Finishing the Castle: The Courtney’s SandCastle Foundation announces it has reached its fundraising goal to build the second phase of the universal access playground at Vista Hermosa Sports Park. The city had pledged to provide $110,000 in matching funds for the project. The city goes out to bid on the project later in the year, but receives unsatisfactory bids. The project will go out to bid again in 2014.
General Plan Work Closing: The Planning Commission completes its review work on the draft General Plan, forwarding it on to the City Council after nearly four years of work by the General Plan Advisory Committee, Planning Commission and other citizens.
Rack Pleads Guilty: Former Shorecliffs Middle School teacher Richard Rack pleads guilty on four charges of sexually abusing students following the conclusion of the prosecution’s case at his trial. In October, Rack is sentenced to eight years in prison. The judge calls Rack’s actions “predatory.”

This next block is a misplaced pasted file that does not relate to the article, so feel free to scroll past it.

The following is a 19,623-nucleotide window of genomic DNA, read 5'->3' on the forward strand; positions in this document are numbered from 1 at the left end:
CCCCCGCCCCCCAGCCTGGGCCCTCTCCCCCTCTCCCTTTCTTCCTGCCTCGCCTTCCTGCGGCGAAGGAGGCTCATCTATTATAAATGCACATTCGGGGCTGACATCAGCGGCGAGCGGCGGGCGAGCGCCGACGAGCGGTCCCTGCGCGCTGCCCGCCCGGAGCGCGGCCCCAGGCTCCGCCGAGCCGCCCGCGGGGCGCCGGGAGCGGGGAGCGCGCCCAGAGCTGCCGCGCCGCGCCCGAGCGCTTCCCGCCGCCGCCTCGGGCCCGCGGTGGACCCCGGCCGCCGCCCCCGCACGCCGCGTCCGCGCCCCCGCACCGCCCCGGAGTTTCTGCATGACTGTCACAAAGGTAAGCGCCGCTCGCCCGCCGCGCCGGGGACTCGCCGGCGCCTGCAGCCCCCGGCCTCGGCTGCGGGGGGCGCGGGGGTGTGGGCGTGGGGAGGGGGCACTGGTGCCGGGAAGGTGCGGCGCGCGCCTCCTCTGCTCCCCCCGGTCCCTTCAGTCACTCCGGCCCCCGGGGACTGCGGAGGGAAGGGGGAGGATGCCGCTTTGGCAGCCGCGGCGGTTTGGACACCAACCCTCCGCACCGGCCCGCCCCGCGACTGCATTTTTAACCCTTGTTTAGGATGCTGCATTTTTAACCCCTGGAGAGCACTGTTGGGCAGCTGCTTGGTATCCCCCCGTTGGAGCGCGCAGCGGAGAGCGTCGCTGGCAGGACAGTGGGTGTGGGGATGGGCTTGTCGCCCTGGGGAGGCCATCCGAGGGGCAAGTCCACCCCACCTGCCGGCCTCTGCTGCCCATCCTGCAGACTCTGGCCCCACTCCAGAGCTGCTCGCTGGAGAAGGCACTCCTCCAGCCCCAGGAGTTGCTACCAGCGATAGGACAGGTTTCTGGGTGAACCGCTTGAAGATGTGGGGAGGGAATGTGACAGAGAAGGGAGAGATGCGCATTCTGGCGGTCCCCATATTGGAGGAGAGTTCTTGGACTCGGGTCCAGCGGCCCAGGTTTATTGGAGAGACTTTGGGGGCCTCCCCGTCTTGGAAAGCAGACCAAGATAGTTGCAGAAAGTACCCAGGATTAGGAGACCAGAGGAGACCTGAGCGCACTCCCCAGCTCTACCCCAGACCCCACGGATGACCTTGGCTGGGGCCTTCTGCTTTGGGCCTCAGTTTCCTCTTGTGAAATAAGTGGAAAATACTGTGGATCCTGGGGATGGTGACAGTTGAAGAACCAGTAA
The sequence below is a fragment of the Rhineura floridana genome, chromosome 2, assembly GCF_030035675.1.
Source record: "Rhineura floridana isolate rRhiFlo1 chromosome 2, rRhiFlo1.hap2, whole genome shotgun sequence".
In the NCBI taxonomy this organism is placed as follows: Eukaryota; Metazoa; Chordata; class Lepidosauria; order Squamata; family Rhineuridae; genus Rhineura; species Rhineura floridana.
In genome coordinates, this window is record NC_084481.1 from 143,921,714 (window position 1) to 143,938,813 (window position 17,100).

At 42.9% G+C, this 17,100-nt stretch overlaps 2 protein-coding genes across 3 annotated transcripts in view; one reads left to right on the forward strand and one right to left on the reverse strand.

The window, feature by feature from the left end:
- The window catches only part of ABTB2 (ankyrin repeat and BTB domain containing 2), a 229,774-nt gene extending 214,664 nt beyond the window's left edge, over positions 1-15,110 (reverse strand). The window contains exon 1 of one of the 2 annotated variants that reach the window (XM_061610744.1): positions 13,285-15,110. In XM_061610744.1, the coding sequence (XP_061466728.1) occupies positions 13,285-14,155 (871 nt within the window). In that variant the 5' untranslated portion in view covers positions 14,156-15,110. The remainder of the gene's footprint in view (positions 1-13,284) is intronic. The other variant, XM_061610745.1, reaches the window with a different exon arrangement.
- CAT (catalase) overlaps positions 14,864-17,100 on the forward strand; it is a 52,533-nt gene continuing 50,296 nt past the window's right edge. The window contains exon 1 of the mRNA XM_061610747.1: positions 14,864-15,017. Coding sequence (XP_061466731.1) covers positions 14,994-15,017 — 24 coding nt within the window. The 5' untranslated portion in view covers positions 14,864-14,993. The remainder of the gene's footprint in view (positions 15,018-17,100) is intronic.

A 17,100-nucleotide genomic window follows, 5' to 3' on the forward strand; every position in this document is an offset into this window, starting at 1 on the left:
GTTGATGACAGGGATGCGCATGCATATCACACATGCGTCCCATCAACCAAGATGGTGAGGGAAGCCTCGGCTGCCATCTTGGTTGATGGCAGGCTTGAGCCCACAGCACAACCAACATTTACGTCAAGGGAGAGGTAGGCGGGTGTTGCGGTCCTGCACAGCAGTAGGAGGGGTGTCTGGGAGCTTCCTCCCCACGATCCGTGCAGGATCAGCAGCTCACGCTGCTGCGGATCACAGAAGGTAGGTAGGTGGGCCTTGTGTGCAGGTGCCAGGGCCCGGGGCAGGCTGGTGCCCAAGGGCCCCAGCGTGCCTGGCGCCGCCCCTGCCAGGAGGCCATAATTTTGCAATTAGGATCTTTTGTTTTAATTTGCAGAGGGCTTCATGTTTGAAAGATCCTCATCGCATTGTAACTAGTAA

Remembering Nick Pasquale: UCLA football player and former San Clemente High School student Nick Pasquale is killed in a late-night accident along Camino de los Mares. The community rallies in remembrance of Pasquale, and his family sets up a foundation in his name.
Marblehead Movement: A representative of Lehman Brothers tells the City Council the company is proceeding with infrastructure improvements to the residential development at Marblehead Coastal, including road improvements and the development of parks and a trail system. Work is anticipated to be completed in early 2014.